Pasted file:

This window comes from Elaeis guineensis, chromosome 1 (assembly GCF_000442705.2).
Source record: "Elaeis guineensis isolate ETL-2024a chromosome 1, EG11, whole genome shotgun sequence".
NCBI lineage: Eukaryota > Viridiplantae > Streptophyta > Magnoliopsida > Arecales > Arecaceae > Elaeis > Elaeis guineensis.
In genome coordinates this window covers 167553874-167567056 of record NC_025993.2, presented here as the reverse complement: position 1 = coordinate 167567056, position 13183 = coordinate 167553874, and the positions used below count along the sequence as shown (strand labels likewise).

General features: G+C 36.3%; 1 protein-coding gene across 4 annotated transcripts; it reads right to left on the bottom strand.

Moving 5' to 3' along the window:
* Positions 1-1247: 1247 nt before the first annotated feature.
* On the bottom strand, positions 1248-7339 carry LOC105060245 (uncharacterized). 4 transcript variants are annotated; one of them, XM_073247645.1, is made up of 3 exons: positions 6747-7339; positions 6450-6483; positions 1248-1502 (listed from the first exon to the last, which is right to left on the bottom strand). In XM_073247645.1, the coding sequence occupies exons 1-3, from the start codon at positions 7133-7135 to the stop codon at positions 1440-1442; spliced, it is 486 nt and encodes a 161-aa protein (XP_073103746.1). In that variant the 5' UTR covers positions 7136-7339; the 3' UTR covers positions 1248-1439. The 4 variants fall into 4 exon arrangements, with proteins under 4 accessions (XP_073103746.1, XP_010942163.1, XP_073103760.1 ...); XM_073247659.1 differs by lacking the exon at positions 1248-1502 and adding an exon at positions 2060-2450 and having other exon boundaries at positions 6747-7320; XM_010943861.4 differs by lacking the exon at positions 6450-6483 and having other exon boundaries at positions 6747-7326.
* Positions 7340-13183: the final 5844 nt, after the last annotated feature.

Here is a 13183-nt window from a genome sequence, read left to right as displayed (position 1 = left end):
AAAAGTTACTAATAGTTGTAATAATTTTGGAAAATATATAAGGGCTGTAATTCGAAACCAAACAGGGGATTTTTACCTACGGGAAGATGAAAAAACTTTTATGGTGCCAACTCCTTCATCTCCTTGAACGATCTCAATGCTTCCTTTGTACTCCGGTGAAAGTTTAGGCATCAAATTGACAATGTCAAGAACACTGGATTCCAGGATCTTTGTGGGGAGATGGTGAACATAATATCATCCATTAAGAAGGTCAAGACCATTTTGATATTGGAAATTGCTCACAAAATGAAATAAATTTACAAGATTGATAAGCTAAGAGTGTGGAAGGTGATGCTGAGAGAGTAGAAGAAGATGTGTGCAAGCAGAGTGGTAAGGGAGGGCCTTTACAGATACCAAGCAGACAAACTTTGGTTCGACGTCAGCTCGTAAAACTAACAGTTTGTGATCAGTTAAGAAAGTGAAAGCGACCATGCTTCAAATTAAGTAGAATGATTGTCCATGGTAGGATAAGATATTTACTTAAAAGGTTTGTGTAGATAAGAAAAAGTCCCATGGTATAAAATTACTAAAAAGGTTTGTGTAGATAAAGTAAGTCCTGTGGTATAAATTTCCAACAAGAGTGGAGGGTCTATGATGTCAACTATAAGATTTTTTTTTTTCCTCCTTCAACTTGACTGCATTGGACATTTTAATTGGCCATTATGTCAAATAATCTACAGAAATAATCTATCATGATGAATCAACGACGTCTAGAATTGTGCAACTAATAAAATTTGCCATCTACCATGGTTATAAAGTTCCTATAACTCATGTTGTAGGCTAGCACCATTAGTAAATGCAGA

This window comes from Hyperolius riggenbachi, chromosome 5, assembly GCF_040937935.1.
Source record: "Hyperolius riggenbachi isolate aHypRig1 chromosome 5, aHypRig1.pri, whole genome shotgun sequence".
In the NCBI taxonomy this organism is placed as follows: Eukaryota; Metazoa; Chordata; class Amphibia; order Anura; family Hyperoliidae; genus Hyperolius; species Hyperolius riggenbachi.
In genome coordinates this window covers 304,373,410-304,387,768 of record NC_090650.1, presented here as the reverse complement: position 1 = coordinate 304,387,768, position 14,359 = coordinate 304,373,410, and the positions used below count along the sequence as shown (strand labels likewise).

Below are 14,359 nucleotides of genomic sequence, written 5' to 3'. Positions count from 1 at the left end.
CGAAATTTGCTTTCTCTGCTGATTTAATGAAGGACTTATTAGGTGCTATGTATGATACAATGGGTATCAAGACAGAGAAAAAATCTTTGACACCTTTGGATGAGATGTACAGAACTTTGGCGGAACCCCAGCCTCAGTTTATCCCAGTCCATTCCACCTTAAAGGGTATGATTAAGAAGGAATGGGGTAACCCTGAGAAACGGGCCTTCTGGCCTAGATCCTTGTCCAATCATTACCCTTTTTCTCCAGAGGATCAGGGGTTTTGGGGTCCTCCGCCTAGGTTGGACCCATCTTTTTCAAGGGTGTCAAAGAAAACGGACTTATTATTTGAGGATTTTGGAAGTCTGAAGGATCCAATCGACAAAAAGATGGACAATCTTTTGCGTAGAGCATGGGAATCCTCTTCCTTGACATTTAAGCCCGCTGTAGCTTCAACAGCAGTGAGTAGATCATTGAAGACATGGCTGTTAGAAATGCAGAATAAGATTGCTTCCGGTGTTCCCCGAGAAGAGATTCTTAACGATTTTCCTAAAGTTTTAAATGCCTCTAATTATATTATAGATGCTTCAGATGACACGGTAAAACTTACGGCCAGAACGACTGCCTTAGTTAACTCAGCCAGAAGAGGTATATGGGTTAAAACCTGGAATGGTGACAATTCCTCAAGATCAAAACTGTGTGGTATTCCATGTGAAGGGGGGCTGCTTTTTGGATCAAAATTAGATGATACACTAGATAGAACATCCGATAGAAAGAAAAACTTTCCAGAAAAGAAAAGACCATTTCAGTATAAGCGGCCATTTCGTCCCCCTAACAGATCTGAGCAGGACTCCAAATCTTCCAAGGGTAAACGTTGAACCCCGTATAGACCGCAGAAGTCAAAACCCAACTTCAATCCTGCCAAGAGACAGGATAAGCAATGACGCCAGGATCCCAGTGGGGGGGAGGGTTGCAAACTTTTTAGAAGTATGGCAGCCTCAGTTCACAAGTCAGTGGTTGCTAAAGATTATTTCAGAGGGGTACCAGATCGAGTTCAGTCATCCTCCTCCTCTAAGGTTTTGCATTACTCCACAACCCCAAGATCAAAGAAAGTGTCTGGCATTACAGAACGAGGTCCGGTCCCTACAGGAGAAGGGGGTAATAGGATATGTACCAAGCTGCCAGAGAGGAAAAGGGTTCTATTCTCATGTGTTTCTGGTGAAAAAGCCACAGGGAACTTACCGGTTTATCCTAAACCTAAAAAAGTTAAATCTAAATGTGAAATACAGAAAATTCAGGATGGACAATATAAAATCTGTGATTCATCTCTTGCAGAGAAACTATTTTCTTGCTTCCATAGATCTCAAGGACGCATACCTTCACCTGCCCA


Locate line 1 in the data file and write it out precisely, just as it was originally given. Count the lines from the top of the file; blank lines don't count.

This window comes from Elaeis guineensis, chromosome 1 (assembly GCF_000442705.2).